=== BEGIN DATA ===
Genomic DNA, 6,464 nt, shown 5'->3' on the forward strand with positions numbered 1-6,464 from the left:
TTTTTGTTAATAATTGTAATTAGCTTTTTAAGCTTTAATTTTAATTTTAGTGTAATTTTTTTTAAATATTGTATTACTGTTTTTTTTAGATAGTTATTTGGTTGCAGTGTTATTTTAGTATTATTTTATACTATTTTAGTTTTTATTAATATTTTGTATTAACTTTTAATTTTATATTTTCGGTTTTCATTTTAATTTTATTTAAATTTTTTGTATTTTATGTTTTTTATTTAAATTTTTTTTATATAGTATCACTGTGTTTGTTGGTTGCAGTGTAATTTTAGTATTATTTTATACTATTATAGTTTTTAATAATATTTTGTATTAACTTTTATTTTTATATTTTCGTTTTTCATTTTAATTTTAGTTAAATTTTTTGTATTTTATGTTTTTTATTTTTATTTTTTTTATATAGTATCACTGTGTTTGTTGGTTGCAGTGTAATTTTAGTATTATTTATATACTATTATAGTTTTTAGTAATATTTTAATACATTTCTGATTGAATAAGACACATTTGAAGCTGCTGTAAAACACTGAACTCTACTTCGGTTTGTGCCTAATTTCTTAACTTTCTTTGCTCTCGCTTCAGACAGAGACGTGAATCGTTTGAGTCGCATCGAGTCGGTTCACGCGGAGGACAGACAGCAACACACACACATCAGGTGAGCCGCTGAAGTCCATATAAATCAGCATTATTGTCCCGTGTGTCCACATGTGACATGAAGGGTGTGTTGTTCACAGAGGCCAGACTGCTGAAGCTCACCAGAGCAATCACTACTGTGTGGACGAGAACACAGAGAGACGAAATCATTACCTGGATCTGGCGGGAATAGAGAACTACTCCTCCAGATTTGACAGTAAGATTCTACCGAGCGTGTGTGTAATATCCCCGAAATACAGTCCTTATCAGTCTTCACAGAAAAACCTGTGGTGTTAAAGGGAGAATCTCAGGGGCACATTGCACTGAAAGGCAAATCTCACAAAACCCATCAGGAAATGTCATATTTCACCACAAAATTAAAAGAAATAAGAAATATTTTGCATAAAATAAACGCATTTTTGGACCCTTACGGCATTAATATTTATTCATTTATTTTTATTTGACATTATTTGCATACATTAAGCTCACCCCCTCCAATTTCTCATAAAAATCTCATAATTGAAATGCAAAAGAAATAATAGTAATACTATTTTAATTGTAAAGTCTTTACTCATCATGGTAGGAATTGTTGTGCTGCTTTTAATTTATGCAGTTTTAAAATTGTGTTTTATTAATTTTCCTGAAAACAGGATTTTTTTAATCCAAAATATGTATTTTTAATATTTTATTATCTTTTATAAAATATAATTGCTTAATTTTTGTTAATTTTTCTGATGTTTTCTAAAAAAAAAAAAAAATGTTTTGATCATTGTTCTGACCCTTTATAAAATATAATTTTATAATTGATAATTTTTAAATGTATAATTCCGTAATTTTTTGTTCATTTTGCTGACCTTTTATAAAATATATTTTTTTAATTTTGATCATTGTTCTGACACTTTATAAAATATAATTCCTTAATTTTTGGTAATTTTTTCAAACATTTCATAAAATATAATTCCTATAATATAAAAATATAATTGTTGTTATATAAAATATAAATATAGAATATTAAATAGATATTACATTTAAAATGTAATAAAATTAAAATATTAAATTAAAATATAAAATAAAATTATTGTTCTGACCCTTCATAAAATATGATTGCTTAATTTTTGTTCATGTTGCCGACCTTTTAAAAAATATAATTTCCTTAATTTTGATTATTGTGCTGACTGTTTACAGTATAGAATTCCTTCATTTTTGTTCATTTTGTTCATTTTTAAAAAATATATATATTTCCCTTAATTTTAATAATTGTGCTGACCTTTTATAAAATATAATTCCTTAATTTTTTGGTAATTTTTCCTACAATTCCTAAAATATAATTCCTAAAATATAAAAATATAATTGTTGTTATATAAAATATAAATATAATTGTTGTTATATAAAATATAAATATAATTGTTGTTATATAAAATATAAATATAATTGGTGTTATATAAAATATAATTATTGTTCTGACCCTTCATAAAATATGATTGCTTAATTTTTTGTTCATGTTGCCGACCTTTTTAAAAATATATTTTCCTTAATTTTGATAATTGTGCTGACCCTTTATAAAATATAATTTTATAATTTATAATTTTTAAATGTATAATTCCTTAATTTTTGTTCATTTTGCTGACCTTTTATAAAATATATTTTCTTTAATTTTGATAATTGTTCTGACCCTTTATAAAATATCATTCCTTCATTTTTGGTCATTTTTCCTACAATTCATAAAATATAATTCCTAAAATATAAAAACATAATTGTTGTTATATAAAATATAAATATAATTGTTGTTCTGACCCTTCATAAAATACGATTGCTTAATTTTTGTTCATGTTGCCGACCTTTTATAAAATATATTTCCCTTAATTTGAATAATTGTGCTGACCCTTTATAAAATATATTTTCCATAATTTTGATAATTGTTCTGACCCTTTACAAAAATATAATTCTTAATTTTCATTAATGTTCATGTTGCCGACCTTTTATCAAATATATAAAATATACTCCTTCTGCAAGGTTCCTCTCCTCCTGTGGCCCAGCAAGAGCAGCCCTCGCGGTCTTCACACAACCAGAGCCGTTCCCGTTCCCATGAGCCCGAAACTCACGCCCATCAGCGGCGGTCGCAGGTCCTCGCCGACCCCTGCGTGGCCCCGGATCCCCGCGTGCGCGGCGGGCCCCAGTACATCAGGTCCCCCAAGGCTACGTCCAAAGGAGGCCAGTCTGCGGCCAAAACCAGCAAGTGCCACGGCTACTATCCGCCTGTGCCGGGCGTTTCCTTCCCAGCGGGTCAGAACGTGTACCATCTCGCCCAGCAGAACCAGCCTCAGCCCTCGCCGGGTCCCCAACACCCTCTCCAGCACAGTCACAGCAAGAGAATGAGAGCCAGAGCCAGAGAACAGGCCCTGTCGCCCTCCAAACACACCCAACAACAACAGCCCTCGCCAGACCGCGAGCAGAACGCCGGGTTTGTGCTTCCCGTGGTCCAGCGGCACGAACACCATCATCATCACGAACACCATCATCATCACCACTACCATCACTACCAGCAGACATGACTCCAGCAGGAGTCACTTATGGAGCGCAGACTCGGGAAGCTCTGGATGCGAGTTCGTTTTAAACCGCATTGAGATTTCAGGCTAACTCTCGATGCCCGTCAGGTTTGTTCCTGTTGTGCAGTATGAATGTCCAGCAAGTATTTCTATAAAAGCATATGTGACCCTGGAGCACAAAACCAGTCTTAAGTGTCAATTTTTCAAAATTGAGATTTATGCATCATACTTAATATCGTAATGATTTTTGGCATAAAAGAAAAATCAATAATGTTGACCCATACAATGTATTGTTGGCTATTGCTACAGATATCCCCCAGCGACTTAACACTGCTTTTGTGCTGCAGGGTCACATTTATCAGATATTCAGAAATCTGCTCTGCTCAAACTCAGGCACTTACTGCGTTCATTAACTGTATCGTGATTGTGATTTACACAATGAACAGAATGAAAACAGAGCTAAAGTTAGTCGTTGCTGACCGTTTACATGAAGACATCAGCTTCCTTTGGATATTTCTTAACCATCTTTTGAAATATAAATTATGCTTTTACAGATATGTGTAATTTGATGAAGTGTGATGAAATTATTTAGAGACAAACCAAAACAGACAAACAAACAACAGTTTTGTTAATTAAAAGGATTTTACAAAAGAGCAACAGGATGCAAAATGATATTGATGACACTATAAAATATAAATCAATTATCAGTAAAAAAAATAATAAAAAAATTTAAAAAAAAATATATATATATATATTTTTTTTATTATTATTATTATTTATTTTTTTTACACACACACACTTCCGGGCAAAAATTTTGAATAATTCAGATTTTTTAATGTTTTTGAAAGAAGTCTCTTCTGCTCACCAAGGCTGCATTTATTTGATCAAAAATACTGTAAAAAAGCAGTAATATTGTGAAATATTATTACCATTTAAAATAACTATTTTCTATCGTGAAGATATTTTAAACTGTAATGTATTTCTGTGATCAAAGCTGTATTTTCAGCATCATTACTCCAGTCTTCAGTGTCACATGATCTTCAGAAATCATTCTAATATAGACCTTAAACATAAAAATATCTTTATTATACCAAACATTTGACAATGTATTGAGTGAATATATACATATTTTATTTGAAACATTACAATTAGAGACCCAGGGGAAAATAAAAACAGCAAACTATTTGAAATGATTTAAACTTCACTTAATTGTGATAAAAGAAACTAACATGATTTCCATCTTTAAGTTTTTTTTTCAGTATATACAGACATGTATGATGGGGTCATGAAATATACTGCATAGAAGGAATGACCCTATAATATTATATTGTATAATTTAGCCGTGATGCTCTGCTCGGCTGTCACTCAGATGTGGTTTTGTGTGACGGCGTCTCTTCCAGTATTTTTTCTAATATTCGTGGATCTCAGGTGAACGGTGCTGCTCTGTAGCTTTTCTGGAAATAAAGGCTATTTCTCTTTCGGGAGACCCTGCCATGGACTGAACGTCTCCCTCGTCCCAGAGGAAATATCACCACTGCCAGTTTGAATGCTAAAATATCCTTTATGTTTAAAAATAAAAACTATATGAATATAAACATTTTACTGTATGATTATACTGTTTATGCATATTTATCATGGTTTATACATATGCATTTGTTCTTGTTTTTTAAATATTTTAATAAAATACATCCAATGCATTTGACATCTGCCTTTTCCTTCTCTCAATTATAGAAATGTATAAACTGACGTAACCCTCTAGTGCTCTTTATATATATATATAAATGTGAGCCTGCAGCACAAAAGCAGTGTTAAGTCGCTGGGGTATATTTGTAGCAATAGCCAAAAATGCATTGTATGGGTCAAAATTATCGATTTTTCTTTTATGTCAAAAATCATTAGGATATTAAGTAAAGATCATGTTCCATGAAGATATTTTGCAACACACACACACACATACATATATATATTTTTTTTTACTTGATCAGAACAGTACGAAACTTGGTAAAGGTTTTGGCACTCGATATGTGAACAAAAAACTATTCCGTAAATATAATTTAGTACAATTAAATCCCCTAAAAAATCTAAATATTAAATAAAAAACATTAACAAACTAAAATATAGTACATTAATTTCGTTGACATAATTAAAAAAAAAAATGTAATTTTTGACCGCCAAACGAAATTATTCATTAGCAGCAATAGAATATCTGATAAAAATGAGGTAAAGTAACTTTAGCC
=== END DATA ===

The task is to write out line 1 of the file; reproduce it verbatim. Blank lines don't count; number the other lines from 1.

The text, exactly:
Genomic DNA, 6,464 nt, shown 5'->3' on the forward strand with positions numbered 1-6,464 from the left: